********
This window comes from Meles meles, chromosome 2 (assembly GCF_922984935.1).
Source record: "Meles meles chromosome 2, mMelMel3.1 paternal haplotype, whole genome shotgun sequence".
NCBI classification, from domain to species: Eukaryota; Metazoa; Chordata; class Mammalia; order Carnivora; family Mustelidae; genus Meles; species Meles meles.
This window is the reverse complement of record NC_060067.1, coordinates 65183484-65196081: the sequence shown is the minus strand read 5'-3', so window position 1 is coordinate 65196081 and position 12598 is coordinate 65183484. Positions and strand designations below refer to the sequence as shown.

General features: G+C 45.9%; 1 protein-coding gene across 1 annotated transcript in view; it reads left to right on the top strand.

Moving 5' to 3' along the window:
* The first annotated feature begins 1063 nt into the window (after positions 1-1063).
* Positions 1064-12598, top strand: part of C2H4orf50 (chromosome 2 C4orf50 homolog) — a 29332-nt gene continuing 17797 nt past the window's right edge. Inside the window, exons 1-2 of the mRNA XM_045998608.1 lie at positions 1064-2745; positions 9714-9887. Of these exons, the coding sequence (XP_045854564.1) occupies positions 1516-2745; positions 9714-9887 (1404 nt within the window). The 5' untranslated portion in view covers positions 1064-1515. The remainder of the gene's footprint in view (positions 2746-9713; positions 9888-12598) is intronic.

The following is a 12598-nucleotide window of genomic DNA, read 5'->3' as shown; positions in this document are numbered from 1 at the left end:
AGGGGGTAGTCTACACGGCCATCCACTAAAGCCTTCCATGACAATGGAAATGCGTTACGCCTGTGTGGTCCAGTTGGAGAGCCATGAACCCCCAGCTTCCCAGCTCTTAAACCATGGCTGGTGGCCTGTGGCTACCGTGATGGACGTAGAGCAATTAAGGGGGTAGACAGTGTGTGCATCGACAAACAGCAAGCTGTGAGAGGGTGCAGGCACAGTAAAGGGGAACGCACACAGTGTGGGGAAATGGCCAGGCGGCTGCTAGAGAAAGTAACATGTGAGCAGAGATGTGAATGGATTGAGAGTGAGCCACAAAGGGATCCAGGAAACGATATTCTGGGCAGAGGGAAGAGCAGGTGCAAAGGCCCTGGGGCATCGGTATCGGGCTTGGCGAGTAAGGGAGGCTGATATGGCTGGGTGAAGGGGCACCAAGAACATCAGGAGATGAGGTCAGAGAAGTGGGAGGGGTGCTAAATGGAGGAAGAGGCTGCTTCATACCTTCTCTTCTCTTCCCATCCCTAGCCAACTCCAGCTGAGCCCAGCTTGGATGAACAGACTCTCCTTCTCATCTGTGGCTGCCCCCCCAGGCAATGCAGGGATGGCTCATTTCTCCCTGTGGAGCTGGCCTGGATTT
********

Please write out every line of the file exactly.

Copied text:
This window comes from Meles meles, chromosome 2 (assembly GCF_922984935.1).
Source record: "Meles meles chromosome 2, mMelMel3.1 paternal haplotype, whole genome shotgun sequence".
NCBI classification, from domain to species: Eukaryota; Metazoa; Chordata; class Mammalia; order Carnivora; family Mustelidae; genus Meles; species Meles meles.
This window is the reverse complement of record NC_060067.1, coordinates 65183484-65196081: the sequence shown is the minus strand read 5'-3', so window position 1 is coordinate 65196081 and position 12598 is coordinate 65183484. Positions and strand designations below refer to the sequence as shown.

General features: G+C 45.9%; 1 protein-coding gene across 1 annotated transcript in view; it reads left to right on the top strand.

Moving 5' to 3' along the window:
* The first annotated feature begins 1063 nt into the window (after positions 1-1063).
* Positions 1064-12598, top strand: part of C2H4orf50 (chromosome 2 C4orf50 homolog) — a 29332-nt gene continuing 17797 nt past the window's right edge. Inside the window, exons 1-2 of the mRNA XM_045998608.1 lie at positions 1064-2745; positions 9714-9887. Of these exons, the coding sequence (XP_045854564.1) occupies positions 1516-2745; positions 9714-9887 (1404 nt within the window). The 5' untranslated portion in view covers positions 1064-1515. The remainder of the gene's footprint in view (positions 2746-9713; positions 9888-12598) is intronic.

The following is a 12598-nucleotide window of genomic DNA, read 5'->3' as shown; positions in this document are numbered from 1 at the left end:
AGGGGGTAGTCTACACGGCCATCCACTAAAGCCTTCCATGACAATGGAAATGCGTTACGCCTGTGTGGTCCAGTTGGAGAGCCATGAACCCCCAGCTTCCCAGCTCTTAAACCATGGCTGGTGGCCTGTGGCTACCGTGATGGACGTAGAGCAATTAAGGGGGTAGACAGTGTGTGCATCGACAAACAGCAAGCTGTGAGAGGGTGCAGGCACAGTAAAGGGGAACGCACACAGTGTGGGGAAATGGCCAGGCGGCTGCTAGAGAAAGTAACATGTGAGCAGAGATGTGAATGGATTGAGAGTGAGCCACAAAGGGATCCAGGAAACGATATTCTGGGCAGAGGGAAGAGCAGGTGCAAAGGCCCTGGGGCATCGGTATCGGGCTTGGCGAGTAAGGGAGGCTGATATGGCTGGGTGAAGGGGCACCAAGAACATCAGGAGATGAGGTCAGAGAAGTGGGAGGGGTGCTAAATGGAGGAAGAGGCTGCTTCATACCTTCTCTTCTCTTCCCATCCCTAGCCAACTCCAGCTGAGCCCAGCTTGGATGAACAGACTCTCCTTCTCATCTGTGGCTGCCCCCCCAGGCAATGCAGGGATGGCTCATTTCTCCCTGTGGAGCTGGCCTGGATTT